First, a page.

“The Evil Empire”

When we were growing up, Cinderella taught us how important faith can be, Snow White taught us how important friends are, and Sleeping Beauty taught us how important following our dreams can be. However, the upcoming generation is growing up with extremely different Disney princesses than we knew. What began as the princess trifecta of Snow White, Cinderella, and Sleeping Beauty, has turned into nine princess movies all representing different images and values to the next generation of children. There is a question raised by many of whether or not the Disney princesses are teaching children the right lessons. Some have even ventured to ask: Is Disney really the evil empire?

As a brand, Disney has faced harsh criticism from the feminist movement due to the way they have portrayed women in the past. A recent meme surfacing all over the internet that de-glorifies the Disney movies from fairy tales to poor life lessons. For example, Belle is described as just a pretty face and the meme insinuates that the Beast only fell for her because of her looks. This is an oversimplification of Belle’s character as the Beast falls for her not for her looks but her intelligence, caring nature, and personality. However, the meme is not entirely wrong as not all of the early princesses are portrayed in such a dynamic manner as Belle. Cinderella and the prince barely shared a dance before they fell madly in love and Ariel ditched her entire family to marry her prince.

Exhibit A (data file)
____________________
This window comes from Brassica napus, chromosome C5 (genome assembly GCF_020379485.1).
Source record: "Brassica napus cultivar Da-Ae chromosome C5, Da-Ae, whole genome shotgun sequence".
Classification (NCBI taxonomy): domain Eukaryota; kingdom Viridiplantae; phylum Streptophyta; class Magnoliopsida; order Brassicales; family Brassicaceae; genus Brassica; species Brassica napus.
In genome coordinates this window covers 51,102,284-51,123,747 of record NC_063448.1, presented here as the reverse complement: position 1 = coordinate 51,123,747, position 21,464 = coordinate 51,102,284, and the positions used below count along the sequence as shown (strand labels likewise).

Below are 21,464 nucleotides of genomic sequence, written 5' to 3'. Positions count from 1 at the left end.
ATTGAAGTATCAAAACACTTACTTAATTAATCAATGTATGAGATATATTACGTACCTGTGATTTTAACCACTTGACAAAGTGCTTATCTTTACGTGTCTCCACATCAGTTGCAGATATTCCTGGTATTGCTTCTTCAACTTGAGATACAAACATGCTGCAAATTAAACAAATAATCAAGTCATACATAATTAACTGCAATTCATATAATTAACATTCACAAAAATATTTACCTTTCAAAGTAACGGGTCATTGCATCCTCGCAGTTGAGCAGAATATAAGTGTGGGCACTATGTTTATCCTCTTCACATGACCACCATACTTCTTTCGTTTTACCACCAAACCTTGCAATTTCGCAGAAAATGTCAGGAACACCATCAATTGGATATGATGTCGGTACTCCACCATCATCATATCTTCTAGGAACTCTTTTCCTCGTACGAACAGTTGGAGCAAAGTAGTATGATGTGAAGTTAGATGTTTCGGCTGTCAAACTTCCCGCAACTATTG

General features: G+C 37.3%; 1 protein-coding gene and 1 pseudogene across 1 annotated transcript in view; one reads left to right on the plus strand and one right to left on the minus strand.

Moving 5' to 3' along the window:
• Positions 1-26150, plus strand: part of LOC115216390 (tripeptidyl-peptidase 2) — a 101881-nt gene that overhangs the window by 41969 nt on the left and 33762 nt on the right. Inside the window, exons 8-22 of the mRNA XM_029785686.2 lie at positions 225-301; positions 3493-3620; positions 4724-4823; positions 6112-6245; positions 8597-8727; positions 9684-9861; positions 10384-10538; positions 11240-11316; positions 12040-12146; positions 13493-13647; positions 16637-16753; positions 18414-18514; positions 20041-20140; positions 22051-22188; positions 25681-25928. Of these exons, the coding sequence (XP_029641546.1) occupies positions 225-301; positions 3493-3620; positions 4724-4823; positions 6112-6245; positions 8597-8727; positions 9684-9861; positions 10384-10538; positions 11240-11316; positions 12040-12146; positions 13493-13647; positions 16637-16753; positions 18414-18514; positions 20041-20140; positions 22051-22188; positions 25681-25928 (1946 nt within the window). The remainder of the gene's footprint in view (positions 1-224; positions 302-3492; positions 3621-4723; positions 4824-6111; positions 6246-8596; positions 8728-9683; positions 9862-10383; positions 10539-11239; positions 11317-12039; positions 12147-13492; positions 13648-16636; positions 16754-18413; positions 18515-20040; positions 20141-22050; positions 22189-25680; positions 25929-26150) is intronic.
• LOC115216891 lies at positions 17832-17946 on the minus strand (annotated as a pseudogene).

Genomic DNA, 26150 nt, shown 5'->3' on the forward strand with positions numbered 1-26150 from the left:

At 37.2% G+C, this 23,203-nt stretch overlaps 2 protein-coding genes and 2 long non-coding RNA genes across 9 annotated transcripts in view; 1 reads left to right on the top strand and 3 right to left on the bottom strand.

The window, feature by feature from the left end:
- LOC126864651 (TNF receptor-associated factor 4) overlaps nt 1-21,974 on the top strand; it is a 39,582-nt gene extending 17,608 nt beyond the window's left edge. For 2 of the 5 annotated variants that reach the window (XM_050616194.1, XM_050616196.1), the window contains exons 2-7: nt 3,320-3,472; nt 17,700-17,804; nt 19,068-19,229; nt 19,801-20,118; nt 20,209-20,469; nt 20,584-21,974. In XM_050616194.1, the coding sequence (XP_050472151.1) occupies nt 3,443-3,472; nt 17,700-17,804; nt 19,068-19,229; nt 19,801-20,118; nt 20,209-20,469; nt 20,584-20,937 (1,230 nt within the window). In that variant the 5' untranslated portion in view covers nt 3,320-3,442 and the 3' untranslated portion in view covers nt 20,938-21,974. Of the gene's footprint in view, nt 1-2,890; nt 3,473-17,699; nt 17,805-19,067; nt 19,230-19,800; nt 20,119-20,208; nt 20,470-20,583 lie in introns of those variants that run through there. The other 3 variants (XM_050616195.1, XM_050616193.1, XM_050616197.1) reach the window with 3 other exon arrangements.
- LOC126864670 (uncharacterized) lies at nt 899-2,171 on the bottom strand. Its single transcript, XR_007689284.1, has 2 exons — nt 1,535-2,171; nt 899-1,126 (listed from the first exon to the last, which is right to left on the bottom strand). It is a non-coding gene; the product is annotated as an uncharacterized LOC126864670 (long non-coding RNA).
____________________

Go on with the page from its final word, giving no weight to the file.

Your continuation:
In order to help manage their image, or perhaps in attempt to keep up with the times, Disney took on the challenge of making their newer princesses more dynamic and stronger female leads. Disney also released an African-American princess after receiving criticism for not having enough diversity in their fairy tale stars. An idea they really try to communicate with their new princesses is that princesses do not have to be damsels in distress. In Tangled, Rapunzel takes charge of her own life by disobeying her “mother’s” wishes. In the process, she discovers her real family and her true love. This could be seen as Disney’s ode to following your heart with more action than Cinderella took. However, the movie openly references alcohol blackouts, violence, and criminal behavior. Is this Disney trying to appeal to an older generation or avoid seeming old fashioned and out of date? Either way it wasn’t entirely in line with the identity of their prior princesses. Is this a new kind of Disney Princess we are seeing? Or a fluke straying from what Disney really represents?

– Alexandra Huss, Caroline Merrill, Alyssa Morrello, Lauren Van Trigt, Dann Williams